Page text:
Reasoning Lets You See What Isn't There
What is the “killer use case” for Reasoning, i.e., inferencing over a semantic graph database?
Data in a relational database “knows nothing.” Data in a graph database “knows how it is connected” – you can ask an entity to tell you who its neighbors are 3 hops out, or if two pieces are connected up to 20 hops. Data with Reasoning “knows how to think.” But what does that mean exactly? What do you get? What is the thing that you win by having reasoning?
Reasoning lets you see what isn’t there (yet). In a graph database without reasoning, if I am connected to someone as my father, and someone else is connected to my father as his sister, but I am not explicitly connected to her with a materialized edge in the graph as my aunt, I cannot ask directly for my aunt and get a solution - I need to ask for my dad’s sister. With reasoning, I can ask for my aunt and not care if there is a “real” edge to hop along.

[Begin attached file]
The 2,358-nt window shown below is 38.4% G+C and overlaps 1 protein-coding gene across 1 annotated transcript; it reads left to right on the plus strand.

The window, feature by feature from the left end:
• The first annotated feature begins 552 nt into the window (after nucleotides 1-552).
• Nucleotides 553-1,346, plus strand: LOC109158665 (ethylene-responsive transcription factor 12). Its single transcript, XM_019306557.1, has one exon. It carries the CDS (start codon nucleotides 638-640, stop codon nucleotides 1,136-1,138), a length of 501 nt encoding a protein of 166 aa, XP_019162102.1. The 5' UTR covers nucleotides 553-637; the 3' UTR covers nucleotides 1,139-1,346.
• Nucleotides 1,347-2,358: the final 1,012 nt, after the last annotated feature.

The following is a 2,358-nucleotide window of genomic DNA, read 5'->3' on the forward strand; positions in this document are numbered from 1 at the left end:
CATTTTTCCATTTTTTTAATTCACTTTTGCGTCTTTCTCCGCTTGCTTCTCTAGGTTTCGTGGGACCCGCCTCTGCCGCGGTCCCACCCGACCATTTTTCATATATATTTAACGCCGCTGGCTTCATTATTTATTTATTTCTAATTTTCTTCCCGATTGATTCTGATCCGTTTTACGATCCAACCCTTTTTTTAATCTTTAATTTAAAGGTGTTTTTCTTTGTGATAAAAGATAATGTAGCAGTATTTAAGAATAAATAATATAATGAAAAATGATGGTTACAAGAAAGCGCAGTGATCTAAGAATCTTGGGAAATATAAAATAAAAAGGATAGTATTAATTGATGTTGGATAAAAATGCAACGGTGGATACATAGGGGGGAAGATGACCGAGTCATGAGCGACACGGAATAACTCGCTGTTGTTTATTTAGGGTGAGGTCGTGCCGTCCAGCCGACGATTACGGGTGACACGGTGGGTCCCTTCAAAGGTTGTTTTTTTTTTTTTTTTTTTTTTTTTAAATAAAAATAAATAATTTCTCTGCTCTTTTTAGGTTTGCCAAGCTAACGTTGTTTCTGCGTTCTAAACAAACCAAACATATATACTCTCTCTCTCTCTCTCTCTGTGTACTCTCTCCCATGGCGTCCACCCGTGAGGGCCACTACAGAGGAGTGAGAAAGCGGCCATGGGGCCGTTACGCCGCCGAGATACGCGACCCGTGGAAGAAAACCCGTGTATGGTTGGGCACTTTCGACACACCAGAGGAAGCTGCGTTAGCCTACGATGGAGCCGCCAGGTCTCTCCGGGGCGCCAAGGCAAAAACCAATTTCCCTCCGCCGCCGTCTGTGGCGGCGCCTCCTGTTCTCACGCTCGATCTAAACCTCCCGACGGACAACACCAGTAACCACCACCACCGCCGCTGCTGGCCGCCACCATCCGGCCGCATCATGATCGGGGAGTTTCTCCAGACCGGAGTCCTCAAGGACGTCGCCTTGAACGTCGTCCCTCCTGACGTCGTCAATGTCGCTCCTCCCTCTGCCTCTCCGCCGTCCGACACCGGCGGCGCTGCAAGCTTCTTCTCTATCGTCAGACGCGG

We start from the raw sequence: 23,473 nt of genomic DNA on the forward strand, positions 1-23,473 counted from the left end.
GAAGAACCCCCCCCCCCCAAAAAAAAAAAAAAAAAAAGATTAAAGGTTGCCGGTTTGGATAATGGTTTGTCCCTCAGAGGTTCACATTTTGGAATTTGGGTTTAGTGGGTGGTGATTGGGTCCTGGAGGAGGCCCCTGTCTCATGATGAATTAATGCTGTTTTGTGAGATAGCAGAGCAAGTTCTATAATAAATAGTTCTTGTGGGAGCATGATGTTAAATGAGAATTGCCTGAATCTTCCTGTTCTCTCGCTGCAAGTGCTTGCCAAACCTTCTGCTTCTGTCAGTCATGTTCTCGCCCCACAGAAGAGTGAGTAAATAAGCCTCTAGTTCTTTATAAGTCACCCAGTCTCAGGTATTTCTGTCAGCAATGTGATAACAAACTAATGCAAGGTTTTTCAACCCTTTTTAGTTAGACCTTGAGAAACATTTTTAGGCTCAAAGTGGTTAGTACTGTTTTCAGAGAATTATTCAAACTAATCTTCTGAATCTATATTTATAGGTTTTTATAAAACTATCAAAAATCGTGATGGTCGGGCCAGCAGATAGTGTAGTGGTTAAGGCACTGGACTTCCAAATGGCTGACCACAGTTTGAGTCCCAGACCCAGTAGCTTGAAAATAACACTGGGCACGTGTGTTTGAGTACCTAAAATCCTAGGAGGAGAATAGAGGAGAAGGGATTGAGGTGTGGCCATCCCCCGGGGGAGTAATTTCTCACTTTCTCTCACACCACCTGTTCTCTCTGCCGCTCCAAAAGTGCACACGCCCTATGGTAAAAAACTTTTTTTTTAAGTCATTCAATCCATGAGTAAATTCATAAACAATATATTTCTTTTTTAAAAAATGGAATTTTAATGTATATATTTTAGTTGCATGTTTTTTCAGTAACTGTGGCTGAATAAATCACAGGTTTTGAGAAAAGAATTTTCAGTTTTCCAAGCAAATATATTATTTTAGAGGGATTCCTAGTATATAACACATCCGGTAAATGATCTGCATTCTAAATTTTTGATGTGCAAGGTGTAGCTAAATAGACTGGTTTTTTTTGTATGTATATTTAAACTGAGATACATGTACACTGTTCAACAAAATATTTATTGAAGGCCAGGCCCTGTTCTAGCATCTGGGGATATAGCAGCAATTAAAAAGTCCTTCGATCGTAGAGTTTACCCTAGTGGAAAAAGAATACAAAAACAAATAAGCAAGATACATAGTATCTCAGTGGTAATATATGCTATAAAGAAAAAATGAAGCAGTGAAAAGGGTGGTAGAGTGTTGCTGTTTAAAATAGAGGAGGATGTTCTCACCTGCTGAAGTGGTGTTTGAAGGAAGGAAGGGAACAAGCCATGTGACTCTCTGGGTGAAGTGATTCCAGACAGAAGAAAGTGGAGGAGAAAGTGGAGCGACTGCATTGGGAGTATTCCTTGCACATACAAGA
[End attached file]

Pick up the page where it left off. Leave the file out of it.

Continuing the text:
Reasoning is a strategy to address a “fog of war” you may encounter in database usage, i.e. not every fact you expect to be materialized has in fact been materialized. Reasoning is helpful particularly when you don’t have the computational and storage resources to completely clear the fog, i.e. materialize all possible inferences.